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Refinery Planning

Refinery Planning

Refinery Planning

This question is specifically related to refinery LP and pricing. Hopefully this is the right section to post it.

For our input prices for crude for the current month we use Brent Dtd + the differential on the crude at which the crude can be purchased today for delivery in M+1, 2 etc.. i.e. the so-called replacement value, and not the actual differential at which you purchased the crude.

Likewise, on the products, you use the current Platts price, with the spot premium / discount.

My question is, how do other refineries do it. If one uses the purchased differential you see different economics to the replacement value.

For the experienced LP planners, is there any generally accepted way of doing it?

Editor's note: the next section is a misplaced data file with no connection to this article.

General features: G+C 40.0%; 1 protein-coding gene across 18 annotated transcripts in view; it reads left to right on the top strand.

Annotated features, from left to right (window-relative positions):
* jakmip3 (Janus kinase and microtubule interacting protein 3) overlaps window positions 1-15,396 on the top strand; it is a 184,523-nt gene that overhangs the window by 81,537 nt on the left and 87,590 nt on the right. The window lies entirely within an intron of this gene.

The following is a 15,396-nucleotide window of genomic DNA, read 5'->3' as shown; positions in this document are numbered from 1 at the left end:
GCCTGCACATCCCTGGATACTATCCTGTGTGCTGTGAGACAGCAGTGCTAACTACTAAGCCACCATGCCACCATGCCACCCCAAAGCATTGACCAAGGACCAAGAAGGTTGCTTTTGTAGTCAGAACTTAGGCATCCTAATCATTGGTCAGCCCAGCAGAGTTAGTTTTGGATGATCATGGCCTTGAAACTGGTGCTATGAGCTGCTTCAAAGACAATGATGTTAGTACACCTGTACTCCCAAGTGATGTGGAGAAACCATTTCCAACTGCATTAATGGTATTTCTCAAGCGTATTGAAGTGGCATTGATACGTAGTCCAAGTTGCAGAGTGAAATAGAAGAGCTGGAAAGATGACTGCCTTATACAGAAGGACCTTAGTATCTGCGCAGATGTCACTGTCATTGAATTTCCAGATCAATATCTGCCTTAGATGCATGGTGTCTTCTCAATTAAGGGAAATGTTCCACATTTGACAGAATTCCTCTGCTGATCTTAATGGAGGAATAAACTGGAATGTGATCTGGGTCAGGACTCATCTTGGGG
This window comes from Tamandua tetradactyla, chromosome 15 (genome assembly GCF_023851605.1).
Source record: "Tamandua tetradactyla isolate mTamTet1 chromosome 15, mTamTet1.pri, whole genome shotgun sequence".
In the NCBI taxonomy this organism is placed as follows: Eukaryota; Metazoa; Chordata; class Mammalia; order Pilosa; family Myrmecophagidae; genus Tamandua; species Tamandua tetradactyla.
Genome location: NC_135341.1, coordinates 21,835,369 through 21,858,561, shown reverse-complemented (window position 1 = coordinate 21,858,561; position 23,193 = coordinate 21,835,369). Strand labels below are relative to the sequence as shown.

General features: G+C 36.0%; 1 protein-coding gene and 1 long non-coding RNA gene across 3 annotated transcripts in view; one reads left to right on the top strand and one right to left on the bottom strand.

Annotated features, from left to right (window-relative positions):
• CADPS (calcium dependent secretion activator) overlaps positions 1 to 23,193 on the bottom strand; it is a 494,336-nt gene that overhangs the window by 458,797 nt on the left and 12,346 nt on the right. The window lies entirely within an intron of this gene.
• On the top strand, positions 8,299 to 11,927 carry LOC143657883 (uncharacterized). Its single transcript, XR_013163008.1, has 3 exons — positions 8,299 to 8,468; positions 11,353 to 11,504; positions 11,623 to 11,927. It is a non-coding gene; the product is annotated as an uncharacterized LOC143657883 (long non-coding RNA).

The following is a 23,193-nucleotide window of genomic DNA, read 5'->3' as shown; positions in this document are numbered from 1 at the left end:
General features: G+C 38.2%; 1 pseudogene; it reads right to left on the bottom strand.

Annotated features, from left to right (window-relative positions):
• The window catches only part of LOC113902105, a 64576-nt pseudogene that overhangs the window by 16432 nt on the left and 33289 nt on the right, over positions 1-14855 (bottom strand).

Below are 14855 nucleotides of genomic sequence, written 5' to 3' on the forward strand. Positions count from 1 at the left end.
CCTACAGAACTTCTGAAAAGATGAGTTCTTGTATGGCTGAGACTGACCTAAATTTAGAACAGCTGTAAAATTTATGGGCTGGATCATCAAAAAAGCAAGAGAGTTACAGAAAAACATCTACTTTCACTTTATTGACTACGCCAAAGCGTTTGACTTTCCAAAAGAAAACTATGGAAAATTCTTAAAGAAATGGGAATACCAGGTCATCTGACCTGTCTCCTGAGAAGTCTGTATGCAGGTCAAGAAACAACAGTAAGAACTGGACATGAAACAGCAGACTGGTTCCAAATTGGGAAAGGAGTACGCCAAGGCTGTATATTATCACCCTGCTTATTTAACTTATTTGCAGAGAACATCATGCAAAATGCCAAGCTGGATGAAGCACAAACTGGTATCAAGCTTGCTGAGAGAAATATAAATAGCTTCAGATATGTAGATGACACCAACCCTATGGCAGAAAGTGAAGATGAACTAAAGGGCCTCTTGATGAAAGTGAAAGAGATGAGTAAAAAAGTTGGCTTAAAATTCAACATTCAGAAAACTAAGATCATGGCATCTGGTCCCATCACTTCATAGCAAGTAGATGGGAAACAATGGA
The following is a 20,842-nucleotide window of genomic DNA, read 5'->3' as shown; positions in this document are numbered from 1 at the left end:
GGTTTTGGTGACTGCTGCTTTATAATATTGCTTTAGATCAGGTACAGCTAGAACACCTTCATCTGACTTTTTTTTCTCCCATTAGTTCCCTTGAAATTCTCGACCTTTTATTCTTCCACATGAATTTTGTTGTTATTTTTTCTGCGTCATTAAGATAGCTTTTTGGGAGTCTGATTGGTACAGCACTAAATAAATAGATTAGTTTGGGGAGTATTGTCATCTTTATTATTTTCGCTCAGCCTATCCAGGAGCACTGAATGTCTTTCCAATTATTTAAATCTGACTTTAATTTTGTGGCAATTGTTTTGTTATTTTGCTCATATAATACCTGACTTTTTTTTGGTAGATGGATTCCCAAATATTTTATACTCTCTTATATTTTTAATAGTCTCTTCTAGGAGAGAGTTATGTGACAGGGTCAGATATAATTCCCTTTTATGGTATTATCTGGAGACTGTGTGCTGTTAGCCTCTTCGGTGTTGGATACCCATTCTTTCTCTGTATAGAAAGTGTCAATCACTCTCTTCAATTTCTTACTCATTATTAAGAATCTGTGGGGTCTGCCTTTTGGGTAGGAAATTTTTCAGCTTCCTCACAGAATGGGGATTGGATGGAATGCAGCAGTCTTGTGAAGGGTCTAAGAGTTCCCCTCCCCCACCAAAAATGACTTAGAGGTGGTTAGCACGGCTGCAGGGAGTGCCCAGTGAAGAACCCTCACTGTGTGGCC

RE: Refinery Planning

Is this an engineering Isue???

RE: Refinery Planning

Yes, chemical engineers plan refineries.
If you take issue with this post under this section, then stick to pumps only.

RE: Refinery Planning

My recollection is, say for a 100,000 b/d refinery, we might block in 80% of the crude types and volume, and fix 80% of the products required. This reflects long term commitments. The remaining 20% of crude and products could be variable reflecting the variability of the wholesale markets. For example there could be a mixed sweet crude and a mixed sour crude available depending on whether there was a pull on regular or low sulphur No. 2 Fuel Oil. Also hitest and most regular gasoline might be fixed volumes but regular or say a 70/30 mix could be for sale at a price. The LP would produce that mix if the cost made sense.

I suppose there are a few ways of setting up the LP. This is just one way. I recall setting it up for 4 quarters of production with inventories carried from quarter to quarter. Retail may be fixed while wholesale is variable. Probably some crude volumes are contracted for so they are fixed. A couple of crudes may be allowed to vary their volume based on product demand, and likely crude price and sulphur level. Refinery unit capacities would limit what can be run  

HAZOP at www.curryhydrocarbons.ca

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